In New York City, Colonel Olcott was inspired to suggest the founding of the Theosophical Society, without knowing what it was to be. Then he answered a call to come to India without knowing what to expect — knowing only that he had been called by his svadharma to travel around the world to a new life. He worked for the civil rights of Sri Lankans and travelled to England in pursuit of those rights. He laboured for the welfare of the socially deprived in India. He was concerned for children and provided schools for their education. He discovered that he had healing powers, and benefited many people by curing them of their ailments. He promoted learning and the study of ancient Indic manuscripts; he founded the Adyar Library for that purpose. He was a moving force in the Buddhist revival, promoting understanding among all branches of that religion. He dealt fairly and honestly with all people.


Colonel Olcott was not only the President-Founder of the Theosophical Society, he was in many ways a model Theosophist. The Colonel was not perfect; he was human. But he followed the injunction of the Master: he tried. And in trying, he set an example for all of us who come after him. When he came to the end of his life, he could appropriately hear the words that Christ put into the mouth of a master in his parable of the talents: ‘Well done, thou good and faithful servant. . . enter thou into the joy of thy lord.’ ....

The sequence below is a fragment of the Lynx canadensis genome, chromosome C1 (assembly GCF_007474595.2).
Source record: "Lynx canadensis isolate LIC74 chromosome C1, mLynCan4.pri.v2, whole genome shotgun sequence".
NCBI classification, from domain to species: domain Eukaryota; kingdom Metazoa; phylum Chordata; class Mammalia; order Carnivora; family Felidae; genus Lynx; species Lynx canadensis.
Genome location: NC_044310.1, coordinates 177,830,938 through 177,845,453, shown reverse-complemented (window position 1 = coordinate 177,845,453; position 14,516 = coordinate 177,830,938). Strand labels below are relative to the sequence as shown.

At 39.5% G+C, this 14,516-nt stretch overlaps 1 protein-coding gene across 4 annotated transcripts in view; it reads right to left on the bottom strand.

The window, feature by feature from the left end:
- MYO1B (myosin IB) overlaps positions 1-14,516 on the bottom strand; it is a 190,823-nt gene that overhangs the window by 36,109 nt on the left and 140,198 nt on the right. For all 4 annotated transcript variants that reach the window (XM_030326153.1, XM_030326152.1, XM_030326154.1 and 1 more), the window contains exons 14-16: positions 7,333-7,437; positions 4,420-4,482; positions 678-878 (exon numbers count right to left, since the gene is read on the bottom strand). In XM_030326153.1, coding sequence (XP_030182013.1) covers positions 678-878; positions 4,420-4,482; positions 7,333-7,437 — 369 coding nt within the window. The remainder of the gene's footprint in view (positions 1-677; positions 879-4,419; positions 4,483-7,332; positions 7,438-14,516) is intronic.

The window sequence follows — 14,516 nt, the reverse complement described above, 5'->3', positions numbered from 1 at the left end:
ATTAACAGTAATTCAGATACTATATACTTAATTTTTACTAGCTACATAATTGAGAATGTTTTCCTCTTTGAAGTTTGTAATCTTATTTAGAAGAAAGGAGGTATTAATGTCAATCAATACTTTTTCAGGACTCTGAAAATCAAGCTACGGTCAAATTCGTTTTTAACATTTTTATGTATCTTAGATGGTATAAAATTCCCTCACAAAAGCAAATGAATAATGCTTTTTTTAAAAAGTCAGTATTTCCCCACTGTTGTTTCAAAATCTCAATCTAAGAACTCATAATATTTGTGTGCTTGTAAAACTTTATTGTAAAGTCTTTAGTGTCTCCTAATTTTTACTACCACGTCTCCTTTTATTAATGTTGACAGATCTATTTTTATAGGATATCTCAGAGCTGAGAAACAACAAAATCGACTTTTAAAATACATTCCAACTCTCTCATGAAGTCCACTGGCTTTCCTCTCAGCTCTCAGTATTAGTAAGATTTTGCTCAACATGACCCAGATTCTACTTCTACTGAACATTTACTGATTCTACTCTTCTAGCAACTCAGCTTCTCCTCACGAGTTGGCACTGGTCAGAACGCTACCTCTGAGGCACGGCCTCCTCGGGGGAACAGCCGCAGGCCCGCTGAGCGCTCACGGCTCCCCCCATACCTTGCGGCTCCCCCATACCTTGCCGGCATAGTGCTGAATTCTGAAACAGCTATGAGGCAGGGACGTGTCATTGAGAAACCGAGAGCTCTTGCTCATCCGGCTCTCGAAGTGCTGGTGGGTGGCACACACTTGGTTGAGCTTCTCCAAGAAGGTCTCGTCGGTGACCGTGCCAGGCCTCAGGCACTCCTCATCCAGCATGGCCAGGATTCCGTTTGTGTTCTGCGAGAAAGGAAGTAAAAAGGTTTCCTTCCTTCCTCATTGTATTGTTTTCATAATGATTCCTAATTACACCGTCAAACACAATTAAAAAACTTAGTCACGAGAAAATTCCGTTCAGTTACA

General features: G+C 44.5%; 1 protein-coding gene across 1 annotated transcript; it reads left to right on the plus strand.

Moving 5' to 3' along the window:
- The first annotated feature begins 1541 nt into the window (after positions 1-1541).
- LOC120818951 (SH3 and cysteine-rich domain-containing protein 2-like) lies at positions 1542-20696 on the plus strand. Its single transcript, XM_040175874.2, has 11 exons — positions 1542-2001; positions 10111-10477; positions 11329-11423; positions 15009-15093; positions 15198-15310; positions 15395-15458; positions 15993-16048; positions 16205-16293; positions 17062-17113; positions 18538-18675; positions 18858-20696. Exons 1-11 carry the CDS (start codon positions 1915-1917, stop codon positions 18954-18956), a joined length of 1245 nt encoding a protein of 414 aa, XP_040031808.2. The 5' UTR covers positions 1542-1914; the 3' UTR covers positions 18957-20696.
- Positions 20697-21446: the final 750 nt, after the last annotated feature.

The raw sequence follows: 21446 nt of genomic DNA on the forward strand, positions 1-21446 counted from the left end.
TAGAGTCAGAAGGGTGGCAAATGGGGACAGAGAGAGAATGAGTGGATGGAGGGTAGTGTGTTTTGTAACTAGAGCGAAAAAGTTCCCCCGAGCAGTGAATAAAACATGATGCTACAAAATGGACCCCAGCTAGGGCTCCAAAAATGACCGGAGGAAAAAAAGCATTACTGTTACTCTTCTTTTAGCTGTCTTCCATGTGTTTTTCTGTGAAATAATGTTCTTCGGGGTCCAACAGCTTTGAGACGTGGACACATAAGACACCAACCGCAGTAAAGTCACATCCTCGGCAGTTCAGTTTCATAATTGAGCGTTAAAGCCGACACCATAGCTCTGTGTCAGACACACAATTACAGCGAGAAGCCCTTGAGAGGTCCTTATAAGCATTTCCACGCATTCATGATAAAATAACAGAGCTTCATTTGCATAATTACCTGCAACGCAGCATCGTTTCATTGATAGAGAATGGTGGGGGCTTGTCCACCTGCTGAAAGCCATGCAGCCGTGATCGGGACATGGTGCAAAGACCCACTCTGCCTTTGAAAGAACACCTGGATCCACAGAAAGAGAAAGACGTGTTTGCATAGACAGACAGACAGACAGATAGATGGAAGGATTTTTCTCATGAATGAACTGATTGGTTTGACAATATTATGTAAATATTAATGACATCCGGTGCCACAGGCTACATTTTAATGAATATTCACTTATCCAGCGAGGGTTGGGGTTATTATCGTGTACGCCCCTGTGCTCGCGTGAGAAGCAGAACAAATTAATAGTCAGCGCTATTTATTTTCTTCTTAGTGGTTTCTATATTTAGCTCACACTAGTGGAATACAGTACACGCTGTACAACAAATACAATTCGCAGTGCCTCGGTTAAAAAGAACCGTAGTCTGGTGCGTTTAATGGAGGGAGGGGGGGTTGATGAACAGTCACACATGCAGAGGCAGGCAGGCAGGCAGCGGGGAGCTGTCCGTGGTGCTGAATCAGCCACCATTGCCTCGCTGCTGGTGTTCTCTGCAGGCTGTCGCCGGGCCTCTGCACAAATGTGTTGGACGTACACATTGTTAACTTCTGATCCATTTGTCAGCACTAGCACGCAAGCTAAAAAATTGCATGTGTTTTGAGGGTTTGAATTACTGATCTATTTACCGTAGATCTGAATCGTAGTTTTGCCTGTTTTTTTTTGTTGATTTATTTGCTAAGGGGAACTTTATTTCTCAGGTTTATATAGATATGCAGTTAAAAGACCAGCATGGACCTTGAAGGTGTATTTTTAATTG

A Recent Conversation with the Mahatmas

H. S. O
LCOTT, 13 January 1907

Excerpts from The Theosophist, February 1907

… Some of the members of the Society ... with an exaggerated moral sense believe that the Teachers of mankind cannot employ agents that are not above the weaknesses of the physical body, and contact with whom would be supposed to morally taint Them.


The others (who, if we make a careful study of history, must be regarded as having some knowledge and common sense on their side) consider that these invisible Teachers, in order to reach the masses and especially to penetrate to the very depths of human society, are forced to employ agents or messengers, who possess many of the failings of mankind; but that they must also possess a high standard of ideals and spirituality, at least enough to enable them to be useful instruments for conveying the lofty precepts and high teachings which it is incumbent upon them to give out, in order to carry out the will of Those who employ them. ...


So I asked the Mahatmas [and M. answered:]

. . . Where can you find us perfect instruments at this stage of evolution? Shall we withhold knowledge that would benefit humanity, simply because we have no perfect instruments to convey it to the world?